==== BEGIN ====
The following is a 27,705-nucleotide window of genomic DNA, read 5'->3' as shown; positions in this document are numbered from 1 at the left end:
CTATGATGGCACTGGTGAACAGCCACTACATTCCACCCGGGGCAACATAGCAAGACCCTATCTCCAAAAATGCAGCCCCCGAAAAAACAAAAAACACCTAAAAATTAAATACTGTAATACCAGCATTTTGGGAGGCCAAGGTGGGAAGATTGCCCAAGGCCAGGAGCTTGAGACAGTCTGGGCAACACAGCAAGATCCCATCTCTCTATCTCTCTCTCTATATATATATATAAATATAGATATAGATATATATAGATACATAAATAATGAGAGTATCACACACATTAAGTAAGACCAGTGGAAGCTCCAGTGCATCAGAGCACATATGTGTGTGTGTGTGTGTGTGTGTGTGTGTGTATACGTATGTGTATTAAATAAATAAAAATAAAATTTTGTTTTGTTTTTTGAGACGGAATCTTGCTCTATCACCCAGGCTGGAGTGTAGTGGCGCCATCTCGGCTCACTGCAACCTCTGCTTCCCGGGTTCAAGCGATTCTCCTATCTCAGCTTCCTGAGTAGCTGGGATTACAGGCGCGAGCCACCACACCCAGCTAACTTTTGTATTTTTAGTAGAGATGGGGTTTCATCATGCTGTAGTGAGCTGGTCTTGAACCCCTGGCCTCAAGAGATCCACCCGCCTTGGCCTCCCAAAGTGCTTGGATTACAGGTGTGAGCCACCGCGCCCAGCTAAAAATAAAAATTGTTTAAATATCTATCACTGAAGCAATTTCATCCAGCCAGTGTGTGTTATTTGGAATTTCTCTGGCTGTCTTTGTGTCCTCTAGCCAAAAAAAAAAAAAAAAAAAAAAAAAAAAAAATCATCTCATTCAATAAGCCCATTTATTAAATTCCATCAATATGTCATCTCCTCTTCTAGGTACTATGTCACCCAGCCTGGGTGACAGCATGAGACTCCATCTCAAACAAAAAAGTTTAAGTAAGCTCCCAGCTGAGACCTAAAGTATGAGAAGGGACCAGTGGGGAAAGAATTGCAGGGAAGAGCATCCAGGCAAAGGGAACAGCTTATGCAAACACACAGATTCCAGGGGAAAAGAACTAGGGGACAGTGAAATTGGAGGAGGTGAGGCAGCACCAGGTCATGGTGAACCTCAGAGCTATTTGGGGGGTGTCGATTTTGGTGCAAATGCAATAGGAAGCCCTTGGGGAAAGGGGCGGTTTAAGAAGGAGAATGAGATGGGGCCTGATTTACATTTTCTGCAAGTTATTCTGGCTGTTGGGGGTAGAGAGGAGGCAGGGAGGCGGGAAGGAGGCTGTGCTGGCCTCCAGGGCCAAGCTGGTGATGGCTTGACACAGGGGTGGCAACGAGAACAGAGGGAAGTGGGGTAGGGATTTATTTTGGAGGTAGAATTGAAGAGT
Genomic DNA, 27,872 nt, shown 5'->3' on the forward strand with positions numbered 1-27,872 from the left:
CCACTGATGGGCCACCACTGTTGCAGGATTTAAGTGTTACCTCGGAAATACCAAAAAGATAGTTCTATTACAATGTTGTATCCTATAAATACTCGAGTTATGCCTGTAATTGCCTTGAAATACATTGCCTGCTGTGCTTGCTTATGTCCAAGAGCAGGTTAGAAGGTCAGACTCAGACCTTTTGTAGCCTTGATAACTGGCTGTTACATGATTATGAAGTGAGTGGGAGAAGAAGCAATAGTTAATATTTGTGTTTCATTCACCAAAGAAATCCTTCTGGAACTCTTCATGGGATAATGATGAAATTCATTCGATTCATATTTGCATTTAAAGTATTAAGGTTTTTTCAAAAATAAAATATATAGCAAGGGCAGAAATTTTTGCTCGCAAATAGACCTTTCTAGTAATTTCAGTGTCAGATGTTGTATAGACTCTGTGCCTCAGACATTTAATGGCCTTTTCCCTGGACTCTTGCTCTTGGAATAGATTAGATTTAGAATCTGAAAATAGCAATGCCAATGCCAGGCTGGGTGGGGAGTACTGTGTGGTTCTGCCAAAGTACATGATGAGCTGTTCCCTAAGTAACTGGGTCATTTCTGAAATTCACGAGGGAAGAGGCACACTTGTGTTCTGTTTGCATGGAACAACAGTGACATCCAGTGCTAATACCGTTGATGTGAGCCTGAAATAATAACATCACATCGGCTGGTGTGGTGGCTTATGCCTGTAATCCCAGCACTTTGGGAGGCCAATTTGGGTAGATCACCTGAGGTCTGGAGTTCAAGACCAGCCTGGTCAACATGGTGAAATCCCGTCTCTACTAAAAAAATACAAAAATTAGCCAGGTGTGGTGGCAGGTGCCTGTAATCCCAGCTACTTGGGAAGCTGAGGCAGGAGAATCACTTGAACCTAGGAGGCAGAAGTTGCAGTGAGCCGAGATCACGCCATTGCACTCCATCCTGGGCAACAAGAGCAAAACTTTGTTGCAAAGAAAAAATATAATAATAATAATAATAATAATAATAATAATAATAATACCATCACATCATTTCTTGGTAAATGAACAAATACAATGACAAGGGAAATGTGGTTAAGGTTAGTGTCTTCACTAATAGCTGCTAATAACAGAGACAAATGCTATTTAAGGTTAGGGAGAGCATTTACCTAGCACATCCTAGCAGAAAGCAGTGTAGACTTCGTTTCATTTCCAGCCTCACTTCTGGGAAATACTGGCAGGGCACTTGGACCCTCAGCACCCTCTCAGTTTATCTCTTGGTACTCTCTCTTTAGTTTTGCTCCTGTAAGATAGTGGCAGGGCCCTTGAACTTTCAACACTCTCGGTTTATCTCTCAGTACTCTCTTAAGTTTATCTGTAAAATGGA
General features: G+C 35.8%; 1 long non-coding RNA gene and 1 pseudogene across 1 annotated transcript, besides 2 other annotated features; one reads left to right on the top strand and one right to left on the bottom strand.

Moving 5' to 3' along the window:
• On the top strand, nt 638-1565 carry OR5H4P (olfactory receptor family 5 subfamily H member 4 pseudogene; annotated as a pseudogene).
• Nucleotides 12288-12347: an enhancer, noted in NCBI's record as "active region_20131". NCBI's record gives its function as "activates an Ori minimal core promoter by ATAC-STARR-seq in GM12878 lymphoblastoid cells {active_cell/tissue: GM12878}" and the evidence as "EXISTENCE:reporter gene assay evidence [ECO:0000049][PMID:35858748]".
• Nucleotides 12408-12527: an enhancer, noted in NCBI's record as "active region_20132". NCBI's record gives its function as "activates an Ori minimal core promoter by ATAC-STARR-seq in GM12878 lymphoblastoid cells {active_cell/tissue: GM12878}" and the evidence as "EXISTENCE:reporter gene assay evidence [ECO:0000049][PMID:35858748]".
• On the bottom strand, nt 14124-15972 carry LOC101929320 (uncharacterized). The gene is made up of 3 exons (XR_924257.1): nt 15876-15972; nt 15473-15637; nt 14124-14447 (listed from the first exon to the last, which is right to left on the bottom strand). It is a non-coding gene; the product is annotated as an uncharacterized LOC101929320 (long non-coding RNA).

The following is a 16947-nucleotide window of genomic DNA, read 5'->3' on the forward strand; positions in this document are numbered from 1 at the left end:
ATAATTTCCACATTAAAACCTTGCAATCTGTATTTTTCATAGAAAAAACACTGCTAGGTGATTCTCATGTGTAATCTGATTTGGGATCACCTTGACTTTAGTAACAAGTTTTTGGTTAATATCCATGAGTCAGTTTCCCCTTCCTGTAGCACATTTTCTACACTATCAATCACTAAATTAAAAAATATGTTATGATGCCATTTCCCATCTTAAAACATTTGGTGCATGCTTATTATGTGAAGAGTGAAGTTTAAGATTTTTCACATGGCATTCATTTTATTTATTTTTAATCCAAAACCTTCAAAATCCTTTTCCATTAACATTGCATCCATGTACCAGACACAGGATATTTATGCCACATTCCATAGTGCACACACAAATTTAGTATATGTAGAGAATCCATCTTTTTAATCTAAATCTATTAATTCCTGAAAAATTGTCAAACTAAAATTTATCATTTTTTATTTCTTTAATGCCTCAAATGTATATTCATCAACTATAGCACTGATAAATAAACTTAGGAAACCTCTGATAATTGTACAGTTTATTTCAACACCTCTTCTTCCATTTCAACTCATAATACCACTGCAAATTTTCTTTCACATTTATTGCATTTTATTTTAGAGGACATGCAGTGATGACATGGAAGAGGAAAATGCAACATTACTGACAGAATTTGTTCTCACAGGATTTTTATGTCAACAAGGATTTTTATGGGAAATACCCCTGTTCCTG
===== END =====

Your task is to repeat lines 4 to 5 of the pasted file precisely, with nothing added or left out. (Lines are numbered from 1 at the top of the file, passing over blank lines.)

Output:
CCACTGATGGGCCACCACTGTTGCAGGATTTAAGTGTTACCTCGGAAATACCAAAAAGATAGTTCTATTACAATGTTGTATCCTATAAATACTCGAGTTATGCCTGTAATTGCCTTGAAATACATTGCCTGCTGTGCTTGCTTATGTCCAAGAGCAGGTTAGAAGGTCAGACTCAGACCTTTTGTAGCCTTGATAACTGGCTGTTACATGATTATGAAGTGAGTGGGAGAAGAAGCAATAGTTAATATTTGTGTTTCATTCACCAAAGAAATCCTTCTGGAACTCTTCATGGGATAATGATGAAATTCATTCGATTCATATTTGCATTTAAAGTATTAAGGTTTTTTCAAAAATAAAATATATAGCAAGGGCAGAAATTTTTGCTCGCAAATAGACCTTTCTAGTAATTTCAGTGTCAGATGTTGTATAGACTCTGTGCCTCAGACATTTAATGGCCTTTTCCCTGGACTCTTGCTCTTGGAATAGATTAGATTTAGAATCTGAAAATAGCAATGCCAATGCCAGGCTGGGTGGGGAGTACTGTGTGGTTCTGCCAAAGTACATGATGAGCTGTTCCCTAAGTAACTGGGTCATTTCTGAAATTCACGAGGGAAGAGGCACACTTGTGTTCTGTTTGCATGGAACAACAGTGACATCCAGTGCTAATACCGTTGATGTGAGCCTGAAATAATAACATCACATCGGCTGGTGTGGTGGCTTATGCCTGTAATCCCAGCACTTTGGGAGGCCAATTTGGGTAGATCACCTGAGGTCTGGAGTTCAAGACCAGCCTGGTCAACATGGTGAAATCCCGTCTCTACTAAAAAAATACAAAAATTAGCCAGGTGTGGTGGCAGGTGCCTGTAATCCCAGCTACTTGGGAAGCTGAGGCAGGAGAATCACTTGAACCTAGGAGGCAGAAGTTGCAGTGAGCCGAGATCACGCCATTGCACTCCATCCTGGGCAACAAGAGCAAAACTTTGTTGCAAAGAAAAAATATAATAATAATAATAATAATAATAATAATAATAATAATACCATCACATCATTTCTTGGTAAATGAACAAATACAATGACAAGGGAAATGTGGTTAAGGTTAGTGTCTTCACTAATAGCTGCTAATAACAGAGACAAATGCTATTTAAGGTTAGGGAGAGCATTTACCTAGCACATCCTAGCAGAAAGCAGTGTAGACTTCGTTTCATTTCCAGCCTCACTTCTGGGAAATACTGGCAGGGCACTTGGACCCTCAGCACCCTCTCAGTTTATCTCTTGGTACTCTCTCTTTAGTTTTGCTCCTGTAAGATAGTGGCAGGGCCCTTGAACTTTCAACACTCTCGGTTTATCTCTCAGTACTCTCTTAAGTTTATCTGTAAAATGGA
General features: G+C 35.8%; 1 long non-coding RNA gene and 1 pseudogene across 1 annotated transcript, besides 2 other annotated features; one reads left to right on the top strand and one right to left on the bottom strand.